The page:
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Cognitive Load and Weightlifting

By September 24, 2015Blog, Coach Journals

Almost every morning, I spend an hour in my garage. It’s not really a garage–it’s never seen a combustion engine–but it looks like one on the outside. Inside, there’s a pullup rig, a weightlifting platform and a wood stove. There’s no electricity because I want to hear the birds in my garden outside the window.

I don’t listen to music when I lift weights. But I DO usually listen to audiobooks or podcasts. I block out emails and text messages, listen and lift.

This week, I’m listening to the last chapters of an excellent audiobook (“Resilience,” by Eric Greitens) and building to a near-max clean and jerk AND a near-max snatch several times. I’m not great at technical lifts, so I need maximal concentration to do them well.

Today I reached my cognitive limit. After thinking several times, “I’ve gotta remember that!” while listening to Greitens, and telling myself to “think more about my hips” during the snatch, my mind was full. I started snatching badly. I began to make mistakes I haven’t made in months: early arm pull, knees drifting in on the catch. Amateur stuff that I thought I’d overcome.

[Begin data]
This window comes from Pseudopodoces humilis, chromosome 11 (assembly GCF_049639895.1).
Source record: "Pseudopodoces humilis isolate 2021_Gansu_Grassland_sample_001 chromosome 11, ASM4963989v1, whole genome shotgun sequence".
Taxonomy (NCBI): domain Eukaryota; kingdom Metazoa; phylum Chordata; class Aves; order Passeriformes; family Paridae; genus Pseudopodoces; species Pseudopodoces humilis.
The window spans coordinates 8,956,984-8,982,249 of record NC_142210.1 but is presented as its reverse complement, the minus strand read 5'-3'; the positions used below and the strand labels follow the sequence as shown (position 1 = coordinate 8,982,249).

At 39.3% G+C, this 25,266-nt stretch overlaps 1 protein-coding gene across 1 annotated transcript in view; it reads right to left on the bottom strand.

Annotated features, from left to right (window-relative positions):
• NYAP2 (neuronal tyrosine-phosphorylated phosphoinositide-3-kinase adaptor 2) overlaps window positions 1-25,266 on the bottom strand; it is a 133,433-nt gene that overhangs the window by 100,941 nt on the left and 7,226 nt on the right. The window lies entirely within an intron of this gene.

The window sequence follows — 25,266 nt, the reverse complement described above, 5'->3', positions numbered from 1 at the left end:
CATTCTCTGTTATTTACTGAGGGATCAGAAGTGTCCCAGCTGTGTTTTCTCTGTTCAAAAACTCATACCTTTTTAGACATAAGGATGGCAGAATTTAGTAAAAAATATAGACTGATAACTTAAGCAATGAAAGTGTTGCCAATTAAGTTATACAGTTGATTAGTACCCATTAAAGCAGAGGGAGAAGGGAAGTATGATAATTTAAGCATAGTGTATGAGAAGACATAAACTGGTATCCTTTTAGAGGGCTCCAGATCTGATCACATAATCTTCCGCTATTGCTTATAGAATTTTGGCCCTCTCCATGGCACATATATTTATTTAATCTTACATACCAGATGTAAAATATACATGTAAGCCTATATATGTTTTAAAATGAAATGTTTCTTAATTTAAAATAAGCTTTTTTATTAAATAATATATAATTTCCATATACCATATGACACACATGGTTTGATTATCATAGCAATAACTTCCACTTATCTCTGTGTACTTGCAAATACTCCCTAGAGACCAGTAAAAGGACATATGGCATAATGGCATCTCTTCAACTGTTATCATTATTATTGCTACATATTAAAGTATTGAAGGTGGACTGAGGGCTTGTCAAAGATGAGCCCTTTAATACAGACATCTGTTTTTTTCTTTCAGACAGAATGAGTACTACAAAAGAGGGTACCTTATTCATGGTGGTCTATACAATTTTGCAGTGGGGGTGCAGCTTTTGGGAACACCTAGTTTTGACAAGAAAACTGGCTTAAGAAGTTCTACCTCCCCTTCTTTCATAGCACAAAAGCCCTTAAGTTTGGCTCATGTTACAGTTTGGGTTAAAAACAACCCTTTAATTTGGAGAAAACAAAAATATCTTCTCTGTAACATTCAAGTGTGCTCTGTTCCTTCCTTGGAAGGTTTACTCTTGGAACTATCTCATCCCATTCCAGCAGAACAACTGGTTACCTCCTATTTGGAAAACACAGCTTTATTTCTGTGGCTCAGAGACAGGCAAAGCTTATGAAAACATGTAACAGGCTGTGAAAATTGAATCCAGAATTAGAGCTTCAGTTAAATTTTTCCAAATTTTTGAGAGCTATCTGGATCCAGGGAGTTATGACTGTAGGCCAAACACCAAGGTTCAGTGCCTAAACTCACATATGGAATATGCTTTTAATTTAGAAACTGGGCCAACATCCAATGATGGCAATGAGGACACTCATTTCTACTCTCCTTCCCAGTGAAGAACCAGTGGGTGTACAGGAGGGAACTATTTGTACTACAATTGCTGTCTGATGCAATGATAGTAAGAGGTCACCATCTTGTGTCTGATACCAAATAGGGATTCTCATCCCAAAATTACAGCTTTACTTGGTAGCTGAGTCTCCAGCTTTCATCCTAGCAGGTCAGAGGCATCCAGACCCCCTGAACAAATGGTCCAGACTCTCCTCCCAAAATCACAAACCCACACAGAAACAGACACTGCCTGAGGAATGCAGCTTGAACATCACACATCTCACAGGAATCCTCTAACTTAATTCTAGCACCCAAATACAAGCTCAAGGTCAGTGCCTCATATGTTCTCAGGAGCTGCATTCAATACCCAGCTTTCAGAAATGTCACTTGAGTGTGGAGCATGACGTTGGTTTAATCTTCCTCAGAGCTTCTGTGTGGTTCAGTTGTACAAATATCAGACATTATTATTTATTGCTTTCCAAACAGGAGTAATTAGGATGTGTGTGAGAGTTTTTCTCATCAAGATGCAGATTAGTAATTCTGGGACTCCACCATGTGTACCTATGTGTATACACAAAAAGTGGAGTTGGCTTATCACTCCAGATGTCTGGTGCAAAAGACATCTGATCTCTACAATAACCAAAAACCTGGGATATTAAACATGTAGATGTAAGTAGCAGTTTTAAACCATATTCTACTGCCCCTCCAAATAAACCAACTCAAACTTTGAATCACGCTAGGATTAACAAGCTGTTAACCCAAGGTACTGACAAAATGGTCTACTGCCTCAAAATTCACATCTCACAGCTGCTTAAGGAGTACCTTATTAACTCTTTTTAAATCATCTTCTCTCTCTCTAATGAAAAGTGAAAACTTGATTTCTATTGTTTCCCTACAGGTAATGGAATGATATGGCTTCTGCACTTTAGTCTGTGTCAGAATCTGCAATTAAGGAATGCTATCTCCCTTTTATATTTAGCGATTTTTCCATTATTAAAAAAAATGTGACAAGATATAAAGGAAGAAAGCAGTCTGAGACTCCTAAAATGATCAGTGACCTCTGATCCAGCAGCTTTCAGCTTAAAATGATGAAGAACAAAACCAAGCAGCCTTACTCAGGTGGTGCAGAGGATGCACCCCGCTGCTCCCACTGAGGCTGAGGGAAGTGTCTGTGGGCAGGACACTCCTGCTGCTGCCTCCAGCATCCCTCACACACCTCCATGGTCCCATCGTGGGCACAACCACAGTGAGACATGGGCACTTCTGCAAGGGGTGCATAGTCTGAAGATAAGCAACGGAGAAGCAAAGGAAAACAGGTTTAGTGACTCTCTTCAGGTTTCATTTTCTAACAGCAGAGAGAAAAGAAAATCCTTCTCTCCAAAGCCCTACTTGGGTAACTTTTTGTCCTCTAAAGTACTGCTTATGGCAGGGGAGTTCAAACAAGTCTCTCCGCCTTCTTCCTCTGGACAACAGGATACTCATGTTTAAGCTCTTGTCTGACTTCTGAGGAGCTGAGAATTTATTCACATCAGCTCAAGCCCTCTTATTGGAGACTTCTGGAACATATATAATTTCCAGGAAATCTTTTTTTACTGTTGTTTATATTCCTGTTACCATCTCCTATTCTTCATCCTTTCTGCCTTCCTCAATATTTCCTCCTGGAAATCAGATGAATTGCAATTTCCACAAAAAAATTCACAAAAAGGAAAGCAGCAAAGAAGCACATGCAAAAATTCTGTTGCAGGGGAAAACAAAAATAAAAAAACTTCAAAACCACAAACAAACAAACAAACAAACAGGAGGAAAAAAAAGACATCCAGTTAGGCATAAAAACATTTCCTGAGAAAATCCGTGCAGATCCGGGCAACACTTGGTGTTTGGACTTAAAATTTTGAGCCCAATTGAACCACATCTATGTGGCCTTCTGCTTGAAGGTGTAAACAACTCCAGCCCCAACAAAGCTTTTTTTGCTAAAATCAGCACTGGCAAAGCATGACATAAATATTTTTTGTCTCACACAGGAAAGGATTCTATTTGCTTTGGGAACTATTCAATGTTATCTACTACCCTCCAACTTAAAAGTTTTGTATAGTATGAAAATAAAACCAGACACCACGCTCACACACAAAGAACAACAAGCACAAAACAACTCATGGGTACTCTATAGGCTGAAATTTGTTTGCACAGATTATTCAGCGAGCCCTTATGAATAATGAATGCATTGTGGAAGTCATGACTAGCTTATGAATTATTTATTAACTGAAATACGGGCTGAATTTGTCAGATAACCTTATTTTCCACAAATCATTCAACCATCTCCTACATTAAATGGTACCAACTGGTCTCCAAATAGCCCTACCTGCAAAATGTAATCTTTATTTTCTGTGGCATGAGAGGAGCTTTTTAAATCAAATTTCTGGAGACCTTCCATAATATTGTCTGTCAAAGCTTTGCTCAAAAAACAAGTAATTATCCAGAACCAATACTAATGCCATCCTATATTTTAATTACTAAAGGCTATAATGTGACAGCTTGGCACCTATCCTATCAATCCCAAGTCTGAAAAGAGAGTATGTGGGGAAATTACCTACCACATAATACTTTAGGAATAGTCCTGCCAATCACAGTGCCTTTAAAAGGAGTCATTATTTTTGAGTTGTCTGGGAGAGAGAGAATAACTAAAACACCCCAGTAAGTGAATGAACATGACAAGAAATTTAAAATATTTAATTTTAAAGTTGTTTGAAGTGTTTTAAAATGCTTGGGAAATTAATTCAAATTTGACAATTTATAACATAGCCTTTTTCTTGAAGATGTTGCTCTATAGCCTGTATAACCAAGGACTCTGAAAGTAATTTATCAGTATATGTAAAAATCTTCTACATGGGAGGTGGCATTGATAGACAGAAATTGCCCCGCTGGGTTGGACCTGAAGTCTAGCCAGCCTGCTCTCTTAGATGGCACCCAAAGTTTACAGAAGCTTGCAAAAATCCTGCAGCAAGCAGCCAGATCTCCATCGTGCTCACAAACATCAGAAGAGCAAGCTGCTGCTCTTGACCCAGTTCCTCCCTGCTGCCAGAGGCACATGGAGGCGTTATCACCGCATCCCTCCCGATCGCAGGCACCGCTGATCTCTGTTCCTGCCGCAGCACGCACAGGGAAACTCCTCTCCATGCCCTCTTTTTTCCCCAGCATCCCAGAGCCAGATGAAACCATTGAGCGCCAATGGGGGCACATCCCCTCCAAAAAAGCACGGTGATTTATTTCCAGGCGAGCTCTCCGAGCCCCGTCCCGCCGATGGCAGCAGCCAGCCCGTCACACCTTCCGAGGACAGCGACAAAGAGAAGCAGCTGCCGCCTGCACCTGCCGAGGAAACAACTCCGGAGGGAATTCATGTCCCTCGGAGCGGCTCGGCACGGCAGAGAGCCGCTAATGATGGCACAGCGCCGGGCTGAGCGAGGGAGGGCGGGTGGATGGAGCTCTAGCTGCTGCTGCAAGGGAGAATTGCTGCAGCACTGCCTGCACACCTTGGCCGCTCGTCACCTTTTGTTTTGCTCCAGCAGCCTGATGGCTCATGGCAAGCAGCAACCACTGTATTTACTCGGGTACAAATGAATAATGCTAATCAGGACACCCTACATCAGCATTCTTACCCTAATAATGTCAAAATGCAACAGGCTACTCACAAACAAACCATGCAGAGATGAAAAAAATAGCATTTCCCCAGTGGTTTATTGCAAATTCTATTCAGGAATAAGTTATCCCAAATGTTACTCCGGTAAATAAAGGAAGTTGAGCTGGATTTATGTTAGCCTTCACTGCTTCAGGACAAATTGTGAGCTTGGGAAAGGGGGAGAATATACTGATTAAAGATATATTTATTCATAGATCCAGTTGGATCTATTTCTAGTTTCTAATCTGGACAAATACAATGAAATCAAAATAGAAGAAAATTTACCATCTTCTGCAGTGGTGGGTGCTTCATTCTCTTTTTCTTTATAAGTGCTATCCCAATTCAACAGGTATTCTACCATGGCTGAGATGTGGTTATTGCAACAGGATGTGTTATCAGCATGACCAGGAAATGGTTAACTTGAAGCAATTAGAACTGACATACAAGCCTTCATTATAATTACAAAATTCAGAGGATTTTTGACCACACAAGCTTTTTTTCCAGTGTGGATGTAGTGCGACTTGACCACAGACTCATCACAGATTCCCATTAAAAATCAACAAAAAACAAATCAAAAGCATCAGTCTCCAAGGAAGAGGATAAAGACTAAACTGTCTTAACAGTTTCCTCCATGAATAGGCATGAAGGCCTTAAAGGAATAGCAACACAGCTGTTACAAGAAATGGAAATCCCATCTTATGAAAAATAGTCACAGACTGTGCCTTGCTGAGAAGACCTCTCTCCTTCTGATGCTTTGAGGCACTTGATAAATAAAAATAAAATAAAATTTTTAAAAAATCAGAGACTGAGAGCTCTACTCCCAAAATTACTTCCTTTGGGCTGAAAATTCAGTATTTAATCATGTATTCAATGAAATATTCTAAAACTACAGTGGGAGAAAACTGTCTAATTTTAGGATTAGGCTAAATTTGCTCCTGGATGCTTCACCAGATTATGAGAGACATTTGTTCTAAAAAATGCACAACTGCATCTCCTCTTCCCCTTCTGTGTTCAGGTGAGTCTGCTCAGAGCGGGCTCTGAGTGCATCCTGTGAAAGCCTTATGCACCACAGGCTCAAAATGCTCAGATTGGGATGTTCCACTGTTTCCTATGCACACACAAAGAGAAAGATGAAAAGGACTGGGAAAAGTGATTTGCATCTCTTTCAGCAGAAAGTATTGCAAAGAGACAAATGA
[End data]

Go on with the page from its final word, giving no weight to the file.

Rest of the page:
But when the brain is full, your body falls back to its level of unconscious competence. When weightlifting technique isn’t yet automatic at high levels, you’ll simply perform at a low level. You fail at the margins of your experience. And when your brain is full, that margin widens.

Lifting technique and learning new material contribute to cognitive load. But so does stress. So does a clock. So does a grocery list, schedule and everything else you’re trying to remember. You can’t fit it all in.

In my case, it was easy to turn off the audiobook and regroup. But stress doesn’t have an “off” switch. When you’ve had a crazy day, lower your workout expectations. Scale down the weights and work hard at your minimum level of competency.

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